'Graceland' season finale: Briggs, Jangles and the house's futureAdd to Favorites | Graceland
Jangles was revealed. Paul Briggs faced his fate. Mike ended his investigation. People kissed. Someone died. It was all very dramatic.
While lots and lots happened before "Graceland" Season 1 came to an end, highlights include:
Briggs sticks around
Everyone -- literally everyone, including the FBI and all the other agencies -- thought Briggs left the country. He didn't. Instead, Briggs spent the episode running around the area and looking for Jangles. Some other guy who needed a new life took that boat out of town.
Briggs might have been better off if he had left, considering what went down later in the episode.
Paige and Mike kiss!
The off-and-on sexual tension between Mike and Paige reached its high point in the finale -- the two kissed! Of course, the kiss was as much about the rough situation they were all in as much as it was about attraction. But we take what we can get.
Graceland's fate in peril
It was more than personal vendettas and possible criminal activity at stake in finding Paul Briggs. The safe house itself would have to be closed if Briggs disappeared forever. Considering how dysfunctional the whole place was by the finale, that might not have been the worst thing.
Jangles is exactly who you thought Jangles was
Fortunately for Briggs, Jangles had been hanging around for ages in the form of that suspicious federale working with Charlie. Unfortunately for both Briggs and Charlie, Jangles was a crazy and violent psychopath who easily got the upper hand when confronted.
In moments, both Briggs and Charlie were bound and bleeding in Jangles' bedroom. He got in some fun knife-play at Charlie's expense before Mike showed up to save the day.
And save the day he did! One excellent shot to the chest, and Jangles was no more.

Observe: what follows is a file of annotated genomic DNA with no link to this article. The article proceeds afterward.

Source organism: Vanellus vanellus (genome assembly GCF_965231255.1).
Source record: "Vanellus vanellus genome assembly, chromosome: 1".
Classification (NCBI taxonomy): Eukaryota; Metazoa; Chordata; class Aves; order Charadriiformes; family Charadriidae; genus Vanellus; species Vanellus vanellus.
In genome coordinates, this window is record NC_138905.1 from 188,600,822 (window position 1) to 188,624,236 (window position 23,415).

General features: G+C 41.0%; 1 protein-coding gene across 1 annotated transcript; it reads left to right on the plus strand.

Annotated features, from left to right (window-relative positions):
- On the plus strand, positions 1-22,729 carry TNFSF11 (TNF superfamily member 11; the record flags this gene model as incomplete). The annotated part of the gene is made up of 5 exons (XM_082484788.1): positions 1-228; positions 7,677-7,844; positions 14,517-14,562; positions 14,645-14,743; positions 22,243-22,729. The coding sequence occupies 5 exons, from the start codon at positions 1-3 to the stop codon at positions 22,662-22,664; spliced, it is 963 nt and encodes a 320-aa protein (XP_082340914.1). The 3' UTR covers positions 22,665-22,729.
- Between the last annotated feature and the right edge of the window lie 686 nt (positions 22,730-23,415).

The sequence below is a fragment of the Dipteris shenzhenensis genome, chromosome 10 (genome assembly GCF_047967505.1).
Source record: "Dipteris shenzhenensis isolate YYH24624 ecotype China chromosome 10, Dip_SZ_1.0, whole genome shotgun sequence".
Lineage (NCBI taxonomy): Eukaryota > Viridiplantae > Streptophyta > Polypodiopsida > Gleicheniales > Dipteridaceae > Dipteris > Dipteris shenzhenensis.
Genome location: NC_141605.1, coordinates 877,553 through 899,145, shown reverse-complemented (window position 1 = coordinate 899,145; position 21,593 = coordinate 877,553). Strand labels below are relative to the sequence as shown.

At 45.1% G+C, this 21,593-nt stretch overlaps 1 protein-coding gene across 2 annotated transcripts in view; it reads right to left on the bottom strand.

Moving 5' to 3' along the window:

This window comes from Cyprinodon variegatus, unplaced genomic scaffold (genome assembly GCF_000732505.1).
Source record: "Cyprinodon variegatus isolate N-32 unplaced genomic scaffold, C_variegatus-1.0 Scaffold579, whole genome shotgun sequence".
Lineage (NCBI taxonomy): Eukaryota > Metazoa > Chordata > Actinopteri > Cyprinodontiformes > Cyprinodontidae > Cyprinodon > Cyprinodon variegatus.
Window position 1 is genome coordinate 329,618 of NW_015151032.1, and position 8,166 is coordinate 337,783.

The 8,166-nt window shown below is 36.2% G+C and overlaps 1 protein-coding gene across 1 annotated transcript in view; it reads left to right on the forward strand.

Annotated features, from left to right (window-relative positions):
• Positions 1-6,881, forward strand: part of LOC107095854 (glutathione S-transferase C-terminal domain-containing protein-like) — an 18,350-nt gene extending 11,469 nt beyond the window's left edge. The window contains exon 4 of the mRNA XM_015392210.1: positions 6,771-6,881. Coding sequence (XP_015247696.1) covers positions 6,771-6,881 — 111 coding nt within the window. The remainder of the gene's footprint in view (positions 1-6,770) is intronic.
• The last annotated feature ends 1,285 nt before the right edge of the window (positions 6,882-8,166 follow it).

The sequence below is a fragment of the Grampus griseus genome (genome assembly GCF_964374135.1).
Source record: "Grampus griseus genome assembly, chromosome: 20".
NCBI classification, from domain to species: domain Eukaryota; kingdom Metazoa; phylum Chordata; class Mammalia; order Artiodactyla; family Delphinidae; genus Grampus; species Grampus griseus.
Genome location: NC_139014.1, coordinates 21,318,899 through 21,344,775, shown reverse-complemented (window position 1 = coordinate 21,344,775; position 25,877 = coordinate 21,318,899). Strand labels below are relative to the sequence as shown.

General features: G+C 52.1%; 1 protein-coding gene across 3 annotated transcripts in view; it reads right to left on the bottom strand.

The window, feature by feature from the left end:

The real story of Paul Briggs
With Jangles dead and Briggs really needing Mike to trust him, Briggs told his trainee the real (probably) story of how the Estate burned down back in the day. Jangles wanted to know the name of the mole in the drug organization -- and Briggs gave in while suffering from heroin withdrawal.
But this meant that Jangles went after the mole's whole house. All of the other agents died in the resulting fire. Thus, Briggs has always considered their deaths to be his fault.
Making the FBI happy, with lies if necessary
The death of the federale-otherwise-known-as-Jangles tied up everything in a neat bow for the FBI. Jangles was conveniently blamed for everything, even things that Briggs totally did.
That means that no one will ever again suspect Briggs of killing Mike's handler or of having a hand in the Estate fire. Proof came from Jangles' keys, all of which were traced to dead people (and at least one of which was planted). Even Odin Rossi was pinned on someone else -- that hapless guy that Briggs sent away on the boat in his place.
Mike, meanwhile, got that dream job in Washington. Looks like our boy is on his way up!
Of course, "Graceland" has already been renewed for a second season, so that can't be the end. Mike went to DC, but that isn't far enough away from Paul Briggs. One phone call may be enough to lure Mike back to the house for season 2:
"Listen Mike, I haven't told anyone else about this ..."
If that weren't stressful and ambiguous enough, a couple of delinquent-looking kids found the recording of Briggs killing the FBI agent. One of them even took the tape with him before the hoodlums ran away. Is this going to come back to destroy the agents later?
Alas, fans will have to wait until Season 2 to find out answers and what twisted mess Briggs will drag Mike into. Considering the first season's activities, the only certainty is deception. After all, on "Graceland," lies are life.